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ABSTRACT: Cambrian/Early Ordovician Sequence Stratigraphy and Mt. Simon Sandstone Petrology--Michigan Basin

Jeffrey T. Cottingham

Rocks of Cambrian and Early Ordovician age are well known in Wisconsin and other areas surrounding the Michigan basin, but because of burial depth ranging from 3000 to 16,000 ft, relatively little is known about these rocks in Michigan. Core and cuttings examination demonstrate that similar stratigraphic sequences exist between the central Michigan basin and surrounding regions. Basinal lithofacies are similar to their outcrop counterparts in Wisconsin and are correlated on the basis of sediment types, sedimentary structures, and the concept of sequence stratigraphy.

The Mount Simon Sandstone in Michigan correlates with that observed in Indiana, Illinois, Wisconsin, and Iowa. Isopach data throughout the Midwest indicates a single depocenter in northeastern Illinois, with an arm extending into the central Michigan basin. Sedimentary structures and lithology indicate a subtidal marine environment that may be a transition to a shoreward nonmarine fluvial to eolian environment.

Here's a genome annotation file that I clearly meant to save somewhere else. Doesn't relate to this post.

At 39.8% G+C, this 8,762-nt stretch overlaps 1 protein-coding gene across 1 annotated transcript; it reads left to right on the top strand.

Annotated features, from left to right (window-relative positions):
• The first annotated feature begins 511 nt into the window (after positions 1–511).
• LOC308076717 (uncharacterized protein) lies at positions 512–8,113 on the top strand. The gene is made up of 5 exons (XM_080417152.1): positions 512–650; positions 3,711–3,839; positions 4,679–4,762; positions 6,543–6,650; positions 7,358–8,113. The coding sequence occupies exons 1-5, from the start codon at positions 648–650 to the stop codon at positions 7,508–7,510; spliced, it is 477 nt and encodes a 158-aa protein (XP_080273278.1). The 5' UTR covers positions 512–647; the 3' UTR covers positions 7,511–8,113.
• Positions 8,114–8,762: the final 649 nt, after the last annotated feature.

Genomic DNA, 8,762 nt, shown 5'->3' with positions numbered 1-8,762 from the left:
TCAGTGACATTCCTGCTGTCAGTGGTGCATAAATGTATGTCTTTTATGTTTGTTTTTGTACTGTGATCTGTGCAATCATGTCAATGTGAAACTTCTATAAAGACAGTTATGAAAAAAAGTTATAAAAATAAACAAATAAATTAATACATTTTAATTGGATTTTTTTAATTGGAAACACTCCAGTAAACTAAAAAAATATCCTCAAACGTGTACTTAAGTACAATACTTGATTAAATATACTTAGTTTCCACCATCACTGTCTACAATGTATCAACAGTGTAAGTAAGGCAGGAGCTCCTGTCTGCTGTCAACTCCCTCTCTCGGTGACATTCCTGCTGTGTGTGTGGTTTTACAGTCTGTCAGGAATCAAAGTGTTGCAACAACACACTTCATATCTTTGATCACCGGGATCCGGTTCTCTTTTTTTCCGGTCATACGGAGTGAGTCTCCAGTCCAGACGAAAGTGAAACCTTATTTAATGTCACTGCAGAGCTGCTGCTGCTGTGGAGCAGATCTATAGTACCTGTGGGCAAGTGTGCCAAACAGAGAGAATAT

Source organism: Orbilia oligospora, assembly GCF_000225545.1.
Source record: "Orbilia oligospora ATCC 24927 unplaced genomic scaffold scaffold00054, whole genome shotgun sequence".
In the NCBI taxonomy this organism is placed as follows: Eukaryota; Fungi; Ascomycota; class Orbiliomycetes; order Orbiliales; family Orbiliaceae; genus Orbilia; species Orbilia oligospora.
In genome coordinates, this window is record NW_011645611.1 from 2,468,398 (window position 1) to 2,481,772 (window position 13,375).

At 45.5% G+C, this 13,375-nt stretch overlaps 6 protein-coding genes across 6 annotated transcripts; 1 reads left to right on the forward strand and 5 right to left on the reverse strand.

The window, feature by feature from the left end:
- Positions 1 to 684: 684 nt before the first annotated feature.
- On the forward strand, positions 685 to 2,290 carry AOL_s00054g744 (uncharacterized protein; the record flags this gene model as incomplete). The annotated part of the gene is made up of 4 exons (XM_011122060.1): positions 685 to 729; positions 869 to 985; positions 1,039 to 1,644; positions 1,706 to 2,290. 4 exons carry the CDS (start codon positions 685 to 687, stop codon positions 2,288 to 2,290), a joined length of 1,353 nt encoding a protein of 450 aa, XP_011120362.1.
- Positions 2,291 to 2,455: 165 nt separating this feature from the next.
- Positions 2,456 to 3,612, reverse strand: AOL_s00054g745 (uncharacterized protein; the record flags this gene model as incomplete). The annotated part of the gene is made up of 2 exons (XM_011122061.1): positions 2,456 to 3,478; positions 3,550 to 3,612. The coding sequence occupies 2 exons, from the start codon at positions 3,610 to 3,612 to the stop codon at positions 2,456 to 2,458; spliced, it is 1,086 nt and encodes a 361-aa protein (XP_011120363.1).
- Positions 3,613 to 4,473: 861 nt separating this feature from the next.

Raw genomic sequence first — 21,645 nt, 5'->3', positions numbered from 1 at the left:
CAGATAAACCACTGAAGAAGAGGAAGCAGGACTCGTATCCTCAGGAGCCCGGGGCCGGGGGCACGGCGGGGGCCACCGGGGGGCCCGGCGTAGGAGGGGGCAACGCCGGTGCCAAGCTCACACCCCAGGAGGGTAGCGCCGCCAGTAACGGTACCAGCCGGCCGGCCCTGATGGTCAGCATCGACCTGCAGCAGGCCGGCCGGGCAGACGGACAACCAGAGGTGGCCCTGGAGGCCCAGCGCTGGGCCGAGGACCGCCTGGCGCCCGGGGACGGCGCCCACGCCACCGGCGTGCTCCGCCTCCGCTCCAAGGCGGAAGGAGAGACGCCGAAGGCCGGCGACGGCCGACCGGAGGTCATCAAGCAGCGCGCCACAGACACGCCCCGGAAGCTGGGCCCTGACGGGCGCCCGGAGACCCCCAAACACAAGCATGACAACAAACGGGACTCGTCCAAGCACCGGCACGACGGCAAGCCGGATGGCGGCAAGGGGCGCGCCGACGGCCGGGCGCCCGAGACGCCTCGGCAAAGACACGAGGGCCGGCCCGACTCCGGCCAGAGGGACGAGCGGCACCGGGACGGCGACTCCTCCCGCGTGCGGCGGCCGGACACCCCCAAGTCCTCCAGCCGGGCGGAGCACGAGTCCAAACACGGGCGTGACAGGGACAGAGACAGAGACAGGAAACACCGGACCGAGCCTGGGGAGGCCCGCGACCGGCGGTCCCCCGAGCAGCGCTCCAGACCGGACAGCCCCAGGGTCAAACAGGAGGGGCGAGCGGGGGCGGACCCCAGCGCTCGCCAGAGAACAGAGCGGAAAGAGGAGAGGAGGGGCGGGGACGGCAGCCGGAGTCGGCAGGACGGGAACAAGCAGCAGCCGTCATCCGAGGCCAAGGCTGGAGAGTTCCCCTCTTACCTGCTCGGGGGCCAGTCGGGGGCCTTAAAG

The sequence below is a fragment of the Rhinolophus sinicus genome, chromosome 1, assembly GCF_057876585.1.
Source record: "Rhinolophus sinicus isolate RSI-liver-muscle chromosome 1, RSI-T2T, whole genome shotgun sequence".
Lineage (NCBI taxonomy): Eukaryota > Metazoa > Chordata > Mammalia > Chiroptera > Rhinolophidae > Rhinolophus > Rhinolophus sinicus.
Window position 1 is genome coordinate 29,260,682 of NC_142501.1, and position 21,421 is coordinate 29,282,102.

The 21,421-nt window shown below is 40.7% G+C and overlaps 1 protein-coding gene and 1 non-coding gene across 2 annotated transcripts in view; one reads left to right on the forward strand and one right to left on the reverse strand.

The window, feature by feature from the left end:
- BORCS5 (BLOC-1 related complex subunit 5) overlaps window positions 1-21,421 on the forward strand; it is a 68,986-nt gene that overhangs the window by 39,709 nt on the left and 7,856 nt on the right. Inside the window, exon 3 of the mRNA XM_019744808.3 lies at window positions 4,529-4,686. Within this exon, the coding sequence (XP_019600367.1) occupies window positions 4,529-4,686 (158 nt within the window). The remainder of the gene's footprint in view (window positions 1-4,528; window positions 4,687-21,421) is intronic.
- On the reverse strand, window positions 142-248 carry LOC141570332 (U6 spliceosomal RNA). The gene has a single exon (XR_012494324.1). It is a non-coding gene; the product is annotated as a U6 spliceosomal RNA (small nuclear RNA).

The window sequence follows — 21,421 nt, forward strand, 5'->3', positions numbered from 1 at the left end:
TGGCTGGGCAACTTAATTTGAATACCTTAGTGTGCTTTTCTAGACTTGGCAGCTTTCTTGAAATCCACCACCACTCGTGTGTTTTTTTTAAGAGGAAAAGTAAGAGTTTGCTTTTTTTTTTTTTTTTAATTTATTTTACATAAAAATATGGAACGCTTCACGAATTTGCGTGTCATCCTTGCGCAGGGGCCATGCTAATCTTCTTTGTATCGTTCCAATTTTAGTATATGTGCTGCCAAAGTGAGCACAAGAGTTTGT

Observed diagenetic facies are influenced primarily by depth of burial. The deep facies (below 14,250 ft) exhibits extreme physical and chemical compaction of quartz grains. Quartz cement is predominant, with less than 1% porosity present. The shallow facies (above 8900 ft) exhibits pervasive dolomite and quartz cements and authigenic clays. Secondary porosity developed from dissolution of carbonate, quartz, and K-feldspar.

AAPG Search and Discovery Article #91003©1990 AAPG Annual Convention, San Francisco, California, June 3-6, 1990